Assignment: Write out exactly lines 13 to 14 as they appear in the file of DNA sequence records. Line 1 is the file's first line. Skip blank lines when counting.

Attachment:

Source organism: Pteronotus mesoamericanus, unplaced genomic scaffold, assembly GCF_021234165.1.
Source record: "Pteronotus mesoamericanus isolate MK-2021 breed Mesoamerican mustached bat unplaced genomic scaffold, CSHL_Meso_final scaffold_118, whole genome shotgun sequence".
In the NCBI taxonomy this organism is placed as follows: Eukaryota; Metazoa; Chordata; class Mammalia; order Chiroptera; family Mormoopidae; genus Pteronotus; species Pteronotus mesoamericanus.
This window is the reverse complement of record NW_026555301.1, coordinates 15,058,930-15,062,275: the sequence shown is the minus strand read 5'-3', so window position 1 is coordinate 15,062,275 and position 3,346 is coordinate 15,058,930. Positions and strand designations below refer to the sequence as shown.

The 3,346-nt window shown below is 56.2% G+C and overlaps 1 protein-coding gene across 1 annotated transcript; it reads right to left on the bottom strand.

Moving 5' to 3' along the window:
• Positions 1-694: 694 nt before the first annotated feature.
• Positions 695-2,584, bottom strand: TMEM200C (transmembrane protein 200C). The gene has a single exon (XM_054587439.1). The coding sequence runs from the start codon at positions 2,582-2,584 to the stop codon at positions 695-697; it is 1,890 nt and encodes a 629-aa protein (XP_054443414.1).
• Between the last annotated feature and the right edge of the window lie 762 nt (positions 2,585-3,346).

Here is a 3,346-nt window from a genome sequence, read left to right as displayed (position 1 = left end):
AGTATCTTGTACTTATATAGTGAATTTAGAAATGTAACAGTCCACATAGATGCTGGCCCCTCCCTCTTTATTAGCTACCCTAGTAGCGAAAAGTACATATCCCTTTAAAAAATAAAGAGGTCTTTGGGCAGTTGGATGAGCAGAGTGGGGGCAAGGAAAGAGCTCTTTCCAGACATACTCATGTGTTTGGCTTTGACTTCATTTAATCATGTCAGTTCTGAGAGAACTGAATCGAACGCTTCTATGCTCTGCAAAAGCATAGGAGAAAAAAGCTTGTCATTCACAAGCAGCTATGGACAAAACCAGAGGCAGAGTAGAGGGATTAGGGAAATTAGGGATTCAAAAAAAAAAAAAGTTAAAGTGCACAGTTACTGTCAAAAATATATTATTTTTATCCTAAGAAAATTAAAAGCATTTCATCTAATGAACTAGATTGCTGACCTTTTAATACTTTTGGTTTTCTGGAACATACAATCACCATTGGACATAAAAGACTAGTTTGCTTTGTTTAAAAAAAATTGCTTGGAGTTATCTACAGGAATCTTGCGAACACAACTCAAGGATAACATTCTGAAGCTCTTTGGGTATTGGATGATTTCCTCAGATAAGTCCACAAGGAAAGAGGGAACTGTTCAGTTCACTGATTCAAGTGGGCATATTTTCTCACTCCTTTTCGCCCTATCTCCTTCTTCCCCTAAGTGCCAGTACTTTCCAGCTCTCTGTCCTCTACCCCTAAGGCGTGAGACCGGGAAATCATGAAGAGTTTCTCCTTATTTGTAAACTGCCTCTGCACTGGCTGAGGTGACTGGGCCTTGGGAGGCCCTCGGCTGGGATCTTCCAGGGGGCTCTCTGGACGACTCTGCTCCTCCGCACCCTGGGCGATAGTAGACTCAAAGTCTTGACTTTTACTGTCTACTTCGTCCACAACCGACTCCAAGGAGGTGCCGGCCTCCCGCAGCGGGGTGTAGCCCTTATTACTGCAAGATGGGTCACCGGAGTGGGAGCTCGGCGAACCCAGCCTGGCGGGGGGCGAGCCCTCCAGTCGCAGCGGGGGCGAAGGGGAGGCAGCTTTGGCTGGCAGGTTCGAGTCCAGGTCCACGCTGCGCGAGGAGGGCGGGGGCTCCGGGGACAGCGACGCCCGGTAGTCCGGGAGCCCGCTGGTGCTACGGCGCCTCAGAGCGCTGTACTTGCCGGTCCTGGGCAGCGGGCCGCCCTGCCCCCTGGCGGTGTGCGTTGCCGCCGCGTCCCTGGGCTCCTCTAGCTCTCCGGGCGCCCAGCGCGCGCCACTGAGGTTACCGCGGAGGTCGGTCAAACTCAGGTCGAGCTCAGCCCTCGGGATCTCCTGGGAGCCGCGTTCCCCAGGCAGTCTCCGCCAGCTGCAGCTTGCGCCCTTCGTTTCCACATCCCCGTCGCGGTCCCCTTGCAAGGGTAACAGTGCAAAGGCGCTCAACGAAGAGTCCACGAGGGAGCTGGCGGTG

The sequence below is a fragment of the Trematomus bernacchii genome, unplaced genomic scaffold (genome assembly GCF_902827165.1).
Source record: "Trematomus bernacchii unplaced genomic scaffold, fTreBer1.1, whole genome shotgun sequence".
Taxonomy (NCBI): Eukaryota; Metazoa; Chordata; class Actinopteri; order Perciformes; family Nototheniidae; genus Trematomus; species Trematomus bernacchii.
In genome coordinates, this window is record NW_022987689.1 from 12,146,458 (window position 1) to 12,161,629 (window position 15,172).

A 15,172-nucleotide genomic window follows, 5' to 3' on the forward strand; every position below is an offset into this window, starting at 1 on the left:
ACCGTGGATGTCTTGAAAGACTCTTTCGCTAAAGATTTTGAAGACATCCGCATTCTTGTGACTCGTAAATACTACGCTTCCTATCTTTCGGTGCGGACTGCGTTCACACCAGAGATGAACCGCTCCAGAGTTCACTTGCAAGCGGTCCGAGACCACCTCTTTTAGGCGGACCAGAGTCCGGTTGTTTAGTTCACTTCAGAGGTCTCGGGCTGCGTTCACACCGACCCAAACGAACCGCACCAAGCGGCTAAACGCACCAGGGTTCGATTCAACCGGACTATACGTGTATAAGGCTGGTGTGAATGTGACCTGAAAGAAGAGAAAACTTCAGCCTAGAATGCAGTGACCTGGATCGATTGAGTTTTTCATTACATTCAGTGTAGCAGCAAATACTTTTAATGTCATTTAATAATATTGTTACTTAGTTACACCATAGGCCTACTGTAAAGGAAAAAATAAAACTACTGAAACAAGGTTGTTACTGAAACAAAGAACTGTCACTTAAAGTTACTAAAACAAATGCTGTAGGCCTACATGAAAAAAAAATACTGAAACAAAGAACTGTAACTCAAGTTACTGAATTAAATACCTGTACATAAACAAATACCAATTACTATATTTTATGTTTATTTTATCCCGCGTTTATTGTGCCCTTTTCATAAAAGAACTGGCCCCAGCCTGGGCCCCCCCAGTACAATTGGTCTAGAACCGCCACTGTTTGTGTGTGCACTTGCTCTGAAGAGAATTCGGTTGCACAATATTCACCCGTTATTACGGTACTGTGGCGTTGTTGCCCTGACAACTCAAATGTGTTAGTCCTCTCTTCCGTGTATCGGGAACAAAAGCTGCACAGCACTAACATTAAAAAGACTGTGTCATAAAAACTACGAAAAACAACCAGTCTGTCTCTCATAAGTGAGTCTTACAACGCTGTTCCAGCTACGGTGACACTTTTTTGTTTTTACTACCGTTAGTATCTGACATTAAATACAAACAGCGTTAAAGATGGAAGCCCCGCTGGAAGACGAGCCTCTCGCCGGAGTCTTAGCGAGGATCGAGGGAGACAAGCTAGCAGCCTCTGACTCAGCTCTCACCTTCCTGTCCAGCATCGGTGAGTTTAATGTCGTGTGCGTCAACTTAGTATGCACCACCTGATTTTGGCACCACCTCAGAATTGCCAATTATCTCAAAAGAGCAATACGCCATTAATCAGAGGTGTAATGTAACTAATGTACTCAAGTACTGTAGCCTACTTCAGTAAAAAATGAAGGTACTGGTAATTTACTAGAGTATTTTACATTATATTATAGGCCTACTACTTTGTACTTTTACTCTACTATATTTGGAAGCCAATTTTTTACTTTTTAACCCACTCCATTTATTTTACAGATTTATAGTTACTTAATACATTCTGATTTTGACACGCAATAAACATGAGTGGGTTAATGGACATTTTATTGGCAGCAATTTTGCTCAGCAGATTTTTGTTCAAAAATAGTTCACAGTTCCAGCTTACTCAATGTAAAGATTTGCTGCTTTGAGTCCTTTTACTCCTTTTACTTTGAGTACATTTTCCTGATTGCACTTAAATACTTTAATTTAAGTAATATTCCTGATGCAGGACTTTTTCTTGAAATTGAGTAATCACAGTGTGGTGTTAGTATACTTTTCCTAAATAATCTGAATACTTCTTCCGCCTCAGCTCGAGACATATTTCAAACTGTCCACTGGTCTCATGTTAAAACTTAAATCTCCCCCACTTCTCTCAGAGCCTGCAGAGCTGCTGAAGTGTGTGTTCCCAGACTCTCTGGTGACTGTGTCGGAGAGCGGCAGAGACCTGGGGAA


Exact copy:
Source record: "Trematomus bernacchii unplaced genomic scaffold, fTreBer1.1, whole genome shotgun sequence".
Taxonomy (NCBI): Eukaryota; Metazoa; Chordata; class Actinopteri; order Perciformes; family Nototheniidae; genus Trematomus; species Trematomus bernacchii.